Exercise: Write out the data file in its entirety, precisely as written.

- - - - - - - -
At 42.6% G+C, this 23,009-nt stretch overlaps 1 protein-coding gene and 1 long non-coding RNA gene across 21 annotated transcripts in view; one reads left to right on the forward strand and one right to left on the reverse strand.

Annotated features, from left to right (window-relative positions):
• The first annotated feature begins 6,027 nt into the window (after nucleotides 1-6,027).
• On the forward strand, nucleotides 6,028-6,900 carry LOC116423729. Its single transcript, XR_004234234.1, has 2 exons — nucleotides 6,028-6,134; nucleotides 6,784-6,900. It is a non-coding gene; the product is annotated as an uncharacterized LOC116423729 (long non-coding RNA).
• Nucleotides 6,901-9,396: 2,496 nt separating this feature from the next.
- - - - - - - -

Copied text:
At 42.6% G+C, this 23,009-nt stretch overlaps 1 protein-coding gene and 1 long non-coding RNA gene across 21 annotated transcripts in view; one reads left to right on the forward strand and one right to left on the reverse strand.

Annotated features, from left to right (window-relative positions):
• The first annotated feature begins 6,027 nt into the window (after nucleotides 1-6,027).
• On the forward strand, nucleotides 6,028-6,900 carry LOC116423729. Its single transcript, XR_004234234.1, has 2 exons — nucleotides 6,028-6,134; nucleotides 6,784-6,900. It is a non-coding gene; the product is annotated as an uncharacterized LOC116423729 (long non-coding RNA).
• Nucleotides 6,901-9,396: 2,496 nt separating this feature from the next.